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Sue Bush
More articles from Sue Bush

Downtown Celebration Entices Party Crowd

By Susan Bush
12:00AM / Thursday, August 24, 2006

Anna Singer was among the children who received "face art" at an Aug. 23 Mayor's Downtown Celebration.
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North Adams - The Aug. 23 Mayor's Downtown celebration lured hundreds of people to the city's Main Street core for an evening of food, entertainment, and social connection.

Eagle, Holden, and Main streets and a northern section of Ashland street were closed to vehicle traffic at about 4:45 p.m. so that game and vendor booths and entertainment venues could set up in time for the 5:30 p.m. festival kick-off.

Food, Friends,And Frolic


North Adams Mayor John Barrett III joined the downtown crowd.
As the official opening approached, folks began to fill the streets and excited cries of greeting began, with versions of "I haven't seen you since last year's celebration!" echoing along the festival arena.

Yearly favorites mixed with new offerings; the Boston Seafood restaurant prepared a traditional chicken barbecue complete with fixin's' including corn-on-the-cob and street performers, including the Berkshire Dance Theater and the Drury High School dance team, again drew applause and cheers from spectators.

A very popular Hoosac Bank money tornado was in hourly business during the event and those with the good fortune to be selected from a random drawing entered a vinyl-enclosed chamber and plucked [and pocketed!] air-swirled paper currency.

Samir Abdallah and Charlotte Sumner operated a "Hot Harry's Burritos" booth from Main Street for the first time. Abdallah and Sumner traveled from Pittsfield to participate, Adballah said.

"We heard that this was a great festival and a good time," he said. "We decided to come up."

Entertainment is traditionally offered from beneath the Mohawk Theater marquee; this year, the Massachusetts Museum of Contemporary Art sponsored "Magic by Atticus" performances. Just around the corner on Eagle Street, Colter Suters, 14, and Brian Dowling, 16, scooped ice cream flavors such as "Cake Batter" into cones or cups. The ice cream sales booth was set up by the Sugar Llama Cafe.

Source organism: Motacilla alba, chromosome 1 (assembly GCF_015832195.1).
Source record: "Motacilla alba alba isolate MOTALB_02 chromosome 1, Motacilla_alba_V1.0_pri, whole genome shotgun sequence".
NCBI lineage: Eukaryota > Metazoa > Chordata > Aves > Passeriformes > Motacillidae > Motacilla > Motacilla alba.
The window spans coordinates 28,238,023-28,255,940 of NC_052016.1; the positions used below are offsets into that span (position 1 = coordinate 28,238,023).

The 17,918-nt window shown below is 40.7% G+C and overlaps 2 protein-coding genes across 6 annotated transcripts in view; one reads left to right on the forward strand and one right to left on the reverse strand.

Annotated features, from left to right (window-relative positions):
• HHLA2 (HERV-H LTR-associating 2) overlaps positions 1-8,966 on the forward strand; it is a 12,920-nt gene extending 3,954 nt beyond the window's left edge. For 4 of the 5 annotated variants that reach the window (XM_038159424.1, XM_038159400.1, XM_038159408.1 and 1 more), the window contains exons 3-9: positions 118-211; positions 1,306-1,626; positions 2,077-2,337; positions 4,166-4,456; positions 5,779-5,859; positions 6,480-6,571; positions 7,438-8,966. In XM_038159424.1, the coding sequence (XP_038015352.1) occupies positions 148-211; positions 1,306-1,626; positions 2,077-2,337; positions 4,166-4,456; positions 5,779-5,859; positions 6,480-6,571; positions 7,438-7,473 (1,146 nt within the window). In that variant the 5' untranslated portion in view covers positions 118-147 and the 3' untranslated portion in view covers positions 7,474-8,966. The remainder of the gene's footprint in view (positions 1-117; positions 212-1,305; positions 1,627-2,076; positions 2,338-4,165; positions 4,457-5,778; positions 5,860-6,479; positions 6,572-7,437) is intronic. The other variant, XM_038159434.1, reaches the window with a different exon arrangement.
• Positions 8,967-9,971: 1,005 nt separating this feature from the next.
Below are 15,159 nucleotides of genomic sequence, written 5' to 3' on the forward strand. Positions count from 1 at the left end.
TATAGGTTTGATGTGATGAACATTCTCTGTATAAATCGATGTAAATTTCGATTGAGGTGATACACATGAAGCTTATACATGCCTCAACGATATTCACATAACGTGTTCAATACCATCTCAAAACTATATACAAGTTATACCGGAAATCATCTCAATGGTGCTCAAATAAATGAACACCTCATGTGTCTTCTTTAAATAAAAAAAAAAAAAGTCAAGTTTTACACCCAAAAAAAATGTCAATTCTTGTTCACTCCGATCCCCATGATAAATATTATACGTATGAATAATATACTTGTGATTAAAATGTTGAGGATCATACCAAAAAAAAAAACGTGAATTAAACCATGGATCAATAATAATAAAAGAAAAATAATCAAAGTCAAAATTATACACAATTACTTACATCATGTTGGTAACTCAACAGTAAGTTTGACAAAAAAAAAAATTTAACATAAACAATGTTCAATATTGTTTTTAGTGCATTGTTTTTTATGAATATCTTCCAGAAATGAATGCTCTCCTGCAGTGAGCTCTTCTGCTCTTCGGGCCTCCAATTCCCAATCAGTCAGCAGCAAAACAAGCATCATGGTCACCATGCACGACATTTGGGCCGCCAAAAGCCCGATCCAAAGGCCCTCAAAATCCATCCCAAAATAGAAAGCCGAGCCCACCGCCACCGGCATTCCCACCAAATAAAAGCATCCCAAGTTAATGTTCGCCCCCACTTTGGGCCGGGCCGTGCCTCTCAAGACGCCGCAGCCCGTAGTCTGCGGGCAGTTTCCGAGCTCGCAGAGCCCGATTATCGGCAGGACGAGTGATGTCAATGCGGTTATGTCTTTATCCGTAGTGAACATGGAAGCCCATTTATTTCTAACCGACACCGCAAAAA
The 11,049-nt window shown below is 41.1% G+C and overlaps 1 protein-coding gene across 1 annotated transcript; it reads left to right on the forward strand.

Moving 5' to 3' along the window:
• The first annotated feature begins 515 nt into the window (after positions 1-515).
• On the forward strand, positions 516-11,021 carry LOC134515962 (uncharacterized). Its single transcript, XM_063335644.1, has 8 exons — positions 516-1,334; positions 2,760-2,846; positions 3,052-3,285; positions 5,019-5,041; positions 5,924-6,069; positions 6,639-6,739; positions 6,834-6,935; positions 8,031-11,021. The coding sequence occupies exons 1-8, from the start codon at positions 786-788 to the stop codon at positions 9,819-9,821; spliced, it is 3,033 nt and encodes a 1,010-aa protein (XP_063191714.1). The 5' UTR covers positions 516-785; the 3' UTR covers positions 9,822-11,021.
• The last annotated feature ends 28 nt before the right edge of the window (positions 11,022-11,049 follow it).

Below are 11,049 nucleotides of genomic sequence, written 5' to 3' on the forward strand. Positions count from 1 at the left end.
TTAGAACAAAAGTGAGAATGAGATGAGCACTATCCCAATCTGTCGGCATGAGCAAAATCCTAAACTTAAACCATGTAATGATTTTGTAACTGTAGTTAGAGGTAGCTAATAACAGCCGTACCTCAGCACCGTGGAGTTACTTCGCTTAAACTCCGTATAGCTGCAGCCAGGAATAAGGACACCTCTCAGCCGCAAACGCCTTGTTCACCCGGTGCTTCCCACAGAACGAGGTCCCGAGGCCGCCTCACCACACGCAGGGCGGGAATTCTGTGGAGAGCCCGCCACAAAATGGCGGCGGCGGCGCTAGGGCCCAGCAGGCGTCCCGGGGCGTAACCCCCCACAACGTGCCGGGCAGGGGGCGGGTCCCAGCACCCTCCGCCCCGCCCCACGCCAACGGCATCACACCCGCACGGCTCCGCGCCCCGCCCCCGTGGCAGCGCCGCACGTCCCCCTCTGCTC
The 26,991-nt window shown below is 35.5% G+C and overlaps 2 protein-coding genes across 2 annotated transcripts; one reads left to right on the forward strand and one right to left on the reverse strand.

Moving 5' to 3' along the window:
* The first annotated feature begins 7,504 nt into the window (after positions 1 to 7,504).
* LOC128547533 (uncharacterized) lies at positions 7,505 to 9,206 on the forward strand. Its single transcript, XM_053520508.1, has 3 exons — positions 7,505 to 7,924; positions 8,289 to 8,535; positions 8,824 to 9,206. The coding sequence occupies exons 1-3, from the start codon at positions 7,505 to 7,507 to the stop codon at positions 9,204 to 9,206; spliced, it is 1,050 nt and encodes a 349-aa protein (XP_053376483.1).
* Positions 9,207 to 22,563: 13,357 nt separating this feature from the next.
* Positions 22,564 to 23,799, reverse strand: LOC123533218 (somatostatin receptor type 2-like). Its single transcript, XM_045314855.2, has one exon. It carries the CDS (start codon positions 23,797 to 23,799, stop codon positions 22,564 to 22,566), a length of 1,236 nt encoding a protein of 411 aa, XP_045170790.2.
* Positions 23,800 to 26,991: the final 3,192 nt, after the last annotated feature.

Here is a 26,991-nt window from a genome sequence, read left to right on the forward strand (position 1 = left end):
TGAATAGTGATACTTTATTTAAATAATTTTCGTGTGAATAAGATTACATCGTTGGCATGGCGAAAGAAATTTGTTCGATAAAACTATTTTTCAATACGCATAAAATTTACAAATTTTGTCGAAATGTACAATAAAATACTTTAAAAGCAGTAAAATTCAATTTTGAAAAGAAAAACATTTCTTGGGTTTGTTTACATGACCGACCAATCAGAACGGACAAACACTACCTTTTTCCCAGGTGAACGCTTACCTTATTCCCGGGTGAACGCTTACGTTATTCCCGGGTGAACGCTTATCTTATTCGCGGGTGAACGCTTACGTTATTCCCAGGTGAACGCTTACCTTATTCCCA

Mayor John Barrett III, whose 1996 idea to organize a one-time celebration of specific city accomplishments was the catalyst for the yearly summer celebration, strolled the streets and mixed and mingled with the crowds. Numerous people approached Barrett to offer their praise of the event.

Mary Jensen and Kristen Demarco helped serve up a Boston Seafood Restaurant chicken barbecue dinner.


Candidates On The Street

There was political activity as well; with the state's primary election less than a month away, state Democratic Senate candidates Christopher Hodgkins and Margaret Ware moved through the crowds.

Ware said that she was pleased to see the activity in the city's hub.
"This is a great event," she said. "It brings a lot of people to the downtown. And since I am the Northern Berkshire candidate, this downtown is very important to me."

Williamstown resident Ware noted that her family has shopped and supported the city's downtown for just over 27 years.

Hodgkins, who lives in Lee, said that he's visited with numerous downtown merchants prior to the celebration and is a believer in downtown economies. He's been involved in downtown betterment projects in the past, including an effort that focused on Great Barrington, he said.

"I love downtowns, they are the heart and soul of communities," he said.

Hodgkins said that Barrett has demonstrated tenacity and leadership throughout his mayoral tenure; something Hodgkins said he admires.

"It takes leadership, to hang onto something and not let go, and I'd like to follow in that," he said.


Drury Dance Team members performed for a large and appreciative crowd.
Berkshire County District Attorney David F. Capeless, who faces a challenge from attorney Judith Knight, met with area residents accompanied by City Councilor Marie Harpin and city Commissioner of Public Safety E. John Morocco.

A children's area was created by groups including the Brien Center, Child Care of the Berkshires, the Massachusetts WIC Nutrition Program, Berkshire Family and Individual Resources, the Family Life Support center, and the Northern Berkshire Community Coalition.

City fire department firefighters and fire department Director Stephen Meranti staffed a Kid's Safety House, which allows children an opportunity to experience "smoke" conditions and learn escape techniques. The hands-on teaching has been popular during past celebrations and this year was no exception. By 7:45 p.m., over 150 children had passed through the "house," and a long line of families waited for a turn inside.

City police officers patrolled the streets on foot and on bicycles and police department Director Michael Cozzaglio successfully and quickly reunited one tearful little girl with her mother after the two became separated in the crowds.

Police officers and members of the North Adams Lodge of Masons offered a "Child Indentification Program" service, which included fingerprinting and photographing children during the event.

Music was offered by bands such as the Dixie Cats, Champagne Jam and the Brave Brothers. Each band was stationed at a different street locale and each drew its' own group of dancers and fans.

St. John's Players performers delivered songs from an upcoming presentation of "Godspell."


The Mayor's Downtown Celebration charges no admission and the entertainment is free. Food is sold and a variety of organizations host raffles and other fundraisers during the festival.

Susan Bush may be reached via e-mail at suebush@iberkshires.com or 802-823-9367.

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